Scott Pruitt Has Spent a Total of $4.6 Million on Security, New Disclosures Show — Including $1,500 on "Tactical Pants"

By Lee Fang and Nick Surgey

Scandal-Plagued Environmental Protection Agency Administrator Scott Pruitt has now spent more than $4.6 million from public coffers on security, according to documents obtained by The Intercept and Documented under the Freedom of Information Act. The amount represents a $1.1 million increase from Pruitt's total security costs as released in another disclosure just a month ago.

Pruitt's high spending on security has become the subject of mounting criticism and a host of official investigations: Several EPA inspector general investigations have been opened, as well as an ongoing investigation by the Republican-controlled House Oversight Committee.

Records released under the Freedom of Information Act list expenditures totaling $288,610 on a range of security-related items. The EPA, according to three expense line items for April, spent a total of $2,749.62 on "tactical pants" and "tactical polos."

Since last year, shortly after his Senate confirmation, Pruitt's office began purchasing security-related items, including multiple vehicle leases, over $80,000 worth of radios, $700 in shoulder holsters for the radios, and a kit to break down doors, among other purchases.

An EPA spokesperson did not respond to a request for comment.

The expenses eclipsed spending by Pruitt's predecessors. Former EPA Administrator Lisa Jackson, who served during President Barack Obama's first term, averaged less than a third of the travel and security costs accrued by Pruitt in his first fiscal year, according to records.

In May, CNBC and other outlets reported that the mounting cost of Pruitt's security detail had reached $3.5 million, but that didn't include any of the cost of equipment or the most recent salary and travel expenditures.

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Despite the mounting criticism of Pruitt's high spending, his security expenses have continued to rise. Security payroll spending for his office increased in the most recent quarter by $138,373 — totaling $742,205 and almost double the cost from the same period in 2017.

EPA administrators are not typically provided with 24-hour protection, but Pruitt has received the service. The EPA defended the move by pointing to an increased number of threats. Yet Senate Democrats claim that they have reviewed an internal EPA security assessment and that no actual credible threats have been received. According to the lawmakers, among the threats considered by the EPA were protesters asking questions at events and a postcard received by Pruitt's office that said, "Climate change is real!! We are watching you."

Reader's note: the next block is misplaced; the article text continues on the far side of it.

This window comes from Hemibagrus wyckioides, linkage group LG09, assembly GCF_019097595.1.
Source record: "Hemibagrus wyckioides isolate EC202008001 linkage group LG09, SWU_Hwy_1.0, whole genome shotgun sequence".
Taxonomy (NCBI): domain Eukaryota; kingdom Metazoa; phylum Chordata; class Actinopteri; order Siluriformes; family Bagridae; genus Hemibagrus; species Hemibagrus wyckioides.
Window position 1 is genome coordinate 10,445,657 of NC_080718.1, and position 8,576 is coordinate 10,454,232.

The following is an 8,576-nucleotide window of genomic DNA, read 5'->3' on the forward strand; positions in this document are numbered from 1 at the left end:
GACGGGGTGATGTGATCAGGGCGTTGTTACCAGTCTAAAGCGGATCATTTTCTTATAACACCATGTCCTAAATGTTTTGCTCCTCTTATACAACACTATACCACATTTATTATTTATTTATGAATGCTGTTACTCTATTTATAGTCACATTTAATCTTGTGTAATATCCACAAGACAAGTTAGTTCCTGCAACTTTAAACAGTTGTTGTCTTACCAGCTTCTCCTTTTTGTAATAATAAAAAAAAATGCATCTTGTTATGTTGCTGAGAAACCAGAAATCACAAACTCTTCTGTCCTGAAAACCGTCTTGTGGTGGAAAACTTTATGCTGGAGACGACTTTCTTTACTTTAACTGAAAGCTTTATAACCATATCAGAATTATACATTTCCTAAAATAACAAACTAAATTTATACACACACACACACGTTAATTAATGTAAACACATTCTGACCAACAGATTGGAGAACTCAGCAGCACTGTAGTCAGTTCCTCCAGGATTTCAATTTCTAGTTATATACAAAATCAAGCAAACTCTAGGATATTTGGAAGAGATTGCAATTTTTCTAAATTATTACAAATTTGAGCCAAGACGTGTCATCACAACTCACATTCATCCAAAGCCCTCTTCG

Pruitt's office spent $24,115 on a variety of tactical clothing and body armor in seven separate orders. All of the tactical gear was purchased in 2018, more than a year into Pruitt's tenure as EPA chief. The agency spent a staggering $88,603 on radios and accessories, including holsters and travel chargers.

According to the expense records, Pruitt's office also spent $150,900 on leasing vehicles. The list of expenditures does not break down how many vehicles were leased or any specific details about them, but the rate is considerably higher than past expenses along these lines. By contrast, when Pruitt received an upgraded Chevy Suburban with bullet-resistant seats, the one-year lease for that vehicle had cost $10,200.

The agency also spent $931 in September 2017 on a "breaching kit" — items typically used by law enforcement to gain entry to a locked building or vehicle. Pruitt's security team has run into problems with locked doors before: His security detail called the police to his apartment on March 29, 2017, when they became concerned that they couldn't contact him. Pruitt was taking a nap, but the police and guards smashed down the door and eventually had to pay $2,460 to replace it. Despite that embarrassment, the security detail now has its own door-smasher.

The security expense records also show that $6,786 was spent to install a card reader in the security detail office and to connect a panic alarm from Pruitt's office to sound in their office.

The profligate public spending is a far cry from Pruitt's political rhetoric. Announcing his bid for lieutenant governor of Oklahoma in 2006, Pruitt asked supporters to join him to "reverse our course and embrace fiscal conservative principles."


First published by The Intercept.

Lee Fang

Lee Fang is a journalist at the Intercept with a longstanding interest in how public policy is influenced by organized interest groups and money. He was the first to uncover and detail the role of the billionaire Koch brothers in financing the Tea Party movement. His interviews and research on the Koch brothers have been featured on HBO’s “The Newsroom,” the documentaries “Merchants of Doubt” and “Citizen Koch,” as well as in multiple media outlets.